RADIOACTIVITY ALONG the MOHAWK
last update January 20, 2001
KAPL was located on a river because the Laboratory needed a plentiful supply of water. Not that the water used was returned to the river in the same condition as it was taken. But, there was a more sinister reason. KAPL had a lot of radioactivity to dispose of ... lots of it. Some could be dumped secretly in the Laboratory's landfills, and some could be used to make a radioactivity parking lot, but much more could be dumped into the mighty Mohawk river. In 1953, KAPL had a cadre of Ph.d. chemists who developed a theory for disposing of the large amounts of Cs-137 and Sr-90 being generated by the PUREX research. Both isotopes are highly radioactive, each with a half-life of 30 years. The theory went like this: the Cs-137 and Sr-90 will be dumped into the Mohawk river, will be carried 15 miles downstream to the Hudson river, will travel 150 miles down the Hudson, pass right by the island of Manhattan, flow into the Atlantic ocean and disappear forever. Ten years later they somehow came up with the brilliant idea of checking the sediment in the Mohawk river ... and much to their amazement they found that the Cs-137 had not disolved ... it had been going directly into the sediment, in depth. A survey of the river revealed that the radiation levels were very high, and almost constant, for seven miles downstream. At this point KAPL terminated the survey ... never to be resumed.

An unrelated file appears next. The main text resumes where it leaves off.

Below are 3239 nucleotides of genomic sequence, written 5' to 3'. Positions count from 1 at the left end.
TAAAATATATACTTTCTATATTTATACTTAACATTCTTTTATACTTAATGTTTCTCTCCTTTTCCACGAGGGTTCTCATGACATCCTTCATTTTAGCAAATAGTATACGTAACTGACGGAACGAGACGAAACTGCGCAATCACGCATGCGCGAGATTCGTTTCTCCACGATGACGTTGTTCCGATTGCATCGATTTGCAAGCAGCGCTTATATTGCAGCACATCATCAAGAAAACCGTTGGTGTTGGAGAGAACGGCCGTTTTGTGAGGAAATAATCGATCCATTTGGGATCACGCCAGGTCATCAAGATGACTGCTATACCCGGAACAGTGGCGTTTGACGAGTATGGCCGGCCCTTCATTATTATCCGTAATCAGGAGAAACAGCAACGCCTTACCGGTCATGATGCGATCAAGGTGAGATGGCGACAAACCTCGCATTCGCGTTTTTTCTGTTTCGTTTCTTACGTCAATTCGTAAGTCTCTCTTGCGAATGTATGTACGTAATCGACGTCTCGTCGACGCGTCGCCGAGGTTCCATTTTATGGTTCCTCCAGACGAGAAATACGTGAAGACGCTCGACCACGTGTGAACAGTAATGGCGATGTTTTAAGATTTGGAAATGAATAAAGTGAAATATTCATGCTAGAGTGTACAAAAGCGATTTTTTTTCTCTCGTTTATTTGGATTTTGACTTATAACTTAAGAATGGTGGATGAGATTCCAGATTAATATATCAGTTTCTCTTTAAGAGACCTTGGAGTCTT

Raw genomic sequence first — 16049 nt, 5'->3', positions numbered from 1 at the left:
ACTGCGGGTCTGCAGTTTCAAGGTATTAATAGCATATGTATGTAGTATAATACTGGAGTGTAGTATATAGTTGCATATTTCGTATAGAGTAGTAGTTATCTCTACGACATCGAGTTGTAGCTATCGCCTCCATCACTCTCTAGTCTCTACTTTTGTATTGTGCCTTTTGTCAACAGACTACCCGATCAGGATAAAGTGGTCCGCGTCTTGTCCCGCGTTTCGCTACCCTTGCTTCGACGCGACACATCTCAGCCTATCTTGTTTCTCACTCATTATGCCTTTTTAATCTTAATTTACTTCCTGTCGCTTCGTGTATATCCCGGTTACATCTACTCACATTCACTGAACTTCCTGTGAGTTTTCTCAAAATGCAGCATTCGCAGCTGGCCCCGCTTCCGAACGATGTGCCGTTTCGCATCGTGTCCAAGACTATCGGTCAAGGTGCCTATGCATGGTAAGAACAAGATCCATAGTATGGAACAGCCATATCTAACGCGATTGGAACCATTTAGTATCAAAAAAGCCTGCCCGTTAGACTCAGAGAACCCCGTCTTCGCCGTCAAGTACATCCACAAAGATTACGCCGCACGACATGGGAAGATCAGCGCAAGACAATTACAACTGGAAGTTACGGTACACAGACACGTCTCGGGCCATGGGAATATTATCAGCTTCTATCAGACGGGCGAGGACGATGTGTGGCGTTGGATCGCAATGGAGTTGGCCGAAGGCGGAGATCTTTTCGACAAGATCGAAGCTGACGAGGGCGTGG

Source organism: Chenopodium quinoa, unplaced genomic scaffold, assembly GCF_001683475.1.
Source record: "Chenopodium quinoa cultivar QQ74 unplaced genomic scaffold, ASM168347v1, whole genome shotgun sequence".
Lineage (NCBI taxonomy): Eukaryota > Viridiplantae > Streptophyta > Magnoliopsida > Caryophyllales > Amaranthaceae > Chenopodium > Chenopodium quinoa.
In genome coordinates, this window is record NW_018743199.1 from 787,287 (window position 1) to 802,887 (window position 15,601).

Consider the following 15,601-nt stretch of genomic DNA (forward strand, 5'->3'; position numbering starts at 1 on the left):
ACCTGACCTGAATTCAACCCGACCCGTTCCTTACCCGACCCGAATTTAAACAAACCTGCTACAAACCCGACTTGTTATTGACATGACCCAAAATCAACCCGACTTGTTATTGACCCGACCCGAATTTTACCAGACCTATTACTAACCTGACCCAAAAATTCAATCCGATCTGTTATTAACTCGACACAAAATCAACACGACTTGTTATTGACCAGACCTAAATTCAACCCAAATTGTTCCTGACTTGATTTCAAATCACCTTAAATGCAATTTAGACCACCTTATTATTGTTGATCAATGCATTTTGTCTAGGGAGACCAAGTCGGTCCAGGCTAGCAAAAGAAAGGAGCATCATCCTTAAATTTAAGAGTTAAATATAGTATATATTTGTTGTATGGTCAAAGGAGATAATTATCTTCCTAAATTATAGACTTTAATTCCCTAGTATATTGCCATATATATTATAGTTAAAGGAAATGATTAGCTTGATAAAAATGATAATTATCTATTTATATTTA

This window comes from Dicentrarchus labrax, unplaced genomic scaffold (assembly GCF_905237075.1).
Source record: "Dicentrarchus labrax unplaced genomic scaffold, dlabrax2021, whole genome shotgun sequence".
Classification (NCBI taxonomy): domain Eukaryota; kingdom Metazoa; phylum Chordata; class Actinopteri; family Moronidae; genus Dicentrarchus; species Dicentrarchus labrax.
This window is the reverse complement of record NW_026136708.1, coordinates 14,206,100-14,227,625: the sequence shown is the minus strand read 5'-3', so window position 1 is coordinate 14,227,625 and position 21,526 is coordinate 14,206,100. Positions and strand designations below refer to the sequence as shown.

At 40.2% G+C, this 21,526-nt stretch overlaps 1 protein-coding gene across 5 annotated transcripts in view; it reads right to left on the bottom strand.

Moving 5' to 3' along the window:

Please submit any comments, or questions, on the topics presented to :